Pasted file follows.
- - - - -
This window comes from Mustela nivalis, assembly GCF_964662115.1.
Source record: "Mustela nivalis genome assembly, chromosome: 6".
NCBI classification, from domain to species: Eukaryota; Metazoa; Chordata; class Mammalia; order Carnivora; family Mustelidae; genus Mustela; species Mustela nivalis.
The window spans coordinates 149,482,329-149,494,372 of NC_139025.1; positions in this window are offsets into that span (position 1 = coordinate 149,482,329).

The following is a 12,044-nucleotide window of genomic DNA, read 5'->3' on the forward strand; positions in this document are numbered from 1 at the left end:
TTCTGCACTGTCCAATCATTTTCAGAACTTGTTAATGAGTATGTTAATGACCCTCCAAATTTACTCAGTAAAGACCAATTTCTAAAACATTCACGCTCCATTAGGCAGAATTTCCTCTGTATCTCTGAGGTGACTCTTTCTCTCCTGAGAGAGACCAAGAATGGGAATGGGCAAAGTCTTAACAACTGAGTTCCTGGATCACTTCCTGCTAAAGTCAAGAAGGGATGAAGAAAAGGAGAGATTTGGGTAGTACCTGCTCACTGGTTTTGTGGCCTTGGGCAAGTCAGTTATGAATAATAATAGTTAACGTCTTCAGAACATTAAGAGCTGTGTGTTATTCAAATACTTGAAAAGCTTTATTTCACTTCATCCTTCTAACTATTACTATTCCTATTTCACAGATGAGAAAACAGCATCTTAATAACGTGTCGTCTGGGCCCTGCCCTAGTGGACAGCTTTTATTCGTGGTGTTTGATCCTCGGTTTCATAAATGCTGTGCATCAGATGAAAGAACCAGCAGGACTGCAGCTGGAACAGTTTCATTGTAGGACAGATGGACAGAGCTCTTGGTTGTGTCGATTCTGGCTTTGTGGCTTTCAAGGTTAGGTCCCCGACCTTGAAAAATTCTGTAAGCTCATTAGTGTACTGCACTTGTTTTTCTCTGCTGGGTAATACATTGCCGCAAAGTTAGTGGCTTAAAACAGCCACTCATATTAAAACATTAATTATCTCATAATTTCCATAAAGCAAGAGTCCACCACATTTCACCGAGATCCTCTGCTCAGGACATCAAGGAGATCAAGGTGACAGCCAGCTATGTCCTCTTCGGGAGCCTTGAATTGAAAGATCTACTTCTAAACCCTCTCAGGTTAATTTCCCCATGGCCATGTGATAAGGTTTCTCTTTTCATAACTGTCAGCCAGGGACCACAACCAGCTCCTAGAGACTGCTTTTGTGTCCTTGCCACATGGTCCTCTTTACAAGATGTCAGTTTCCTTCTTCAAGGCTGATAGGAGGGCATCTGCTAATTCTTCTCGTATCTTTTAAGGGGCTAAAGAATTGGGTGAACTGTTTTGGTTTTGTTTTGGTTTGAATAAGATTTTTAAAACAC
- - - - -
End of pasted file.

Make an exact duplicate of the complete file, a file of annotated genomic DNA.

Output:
This window comes from Mustela nivalis, assembly GCF_964662115.1.
Source record: "Mustela nivalis genome assembly, chromosome: 6".
NCBI classification, from domain to species: Eukaryota; Metazoa; Chordata; class Mammalia; order Carnivora; family Mustelidae; genus Mustela; species Mustela nivalis.
The window spans coordinates 149,482,329-149,494,372 of NC_139025.1; positions in this window are offsets into that span (position 1 = coordinate 149,482,329).

The following is a 12,044-nucleotide window of genomic DNA, read 5'->3' on the forward strand; positions in this document are numbered from 1 at the left end:
TTCTGCACTGTCCAATCATTTTCAGAACTTGTTAATGAGTATGTTAATGACCCTCCAAATTTACTCAGTAAAGACCAATTTCTAAAACATTCACGCTCCATTAGGCAGAATTTCCTCTGTATCTCTGAGGTGACTCTTTCTCTCCTGAGAGAGACCAAGAATGGGAATGGGCAAAGTCTTAACAACTGAGTTCCTGGATCACTTCCTGCTAAAGTCAAGAAGGGATGAAGAAAAGGAGAGATTTGGGTAGTACCTGCTCACTGGTTTTGTGGCCTTGGGCAAGTCAGTTATGAATAATAATAGTTAACGTCTTCAGAACATTAAGAGCTGTGTGTTATTCAAATACTTGAAAAGCTTTATTTCACTTCATCCTTCTAACTATTACTATTCCTATTTCACAGATGAGAAAACAGCATCTTAATAACGTGTCGTCTGGGCCCTGCCCTAGTGGACAGCTTTTATTCGTGGTGTTTGATCCTCGGTTTCATAAATGCTGTGCATCAGATGAAAGAACCAGCAGGACTGCAGCTGGAACAGTTTCATTGTAGGACAGATGGACAGAGCTCTTGGTTGTGTCGATTCTGGCTTTGTGGCTTTCAAGGTTAGGTCCCCGACCTTGAAAAATTCTGTAAGCTCATTAGTGTACTGCACTTGTTTTTCTCTGCTGGGTAATACATTGCCGCAAAGTTAGTGGCTTAAAACAGCCACTCATATTAAAACATTAATTATCTCATAATTTCCATAAAGCAAGAGTCCACCACATTTCACCGAGATCCTCTGCTCAGGACATCAAGGAGATCAAGGTGACAGCCAGCTATGTCCTCTTCGGGAGCCTTGAATTGAAAGATCTACTTCTAAACCCTCTCAGGTTAATTTCCCCATGGCCATGTGATAAGGTTTCTCTTTTCATAACTGTCAGCCAGGGACCACAACCAGCTCCTAGAGACTGCTTTTGTGTCCTTGCCACATGGTCCTCTTTACAAGATGTCAGTTTCCTTCTTCAAGGCTGATAGGAGGGCATCTGCTAATTCTTCTCGTATCTTTTAAGGGGCTAAAGAATTGGGTGAACTGTTTTGGTTTTGTTTTGGTTTGAATAAGATTTTTAAAACAC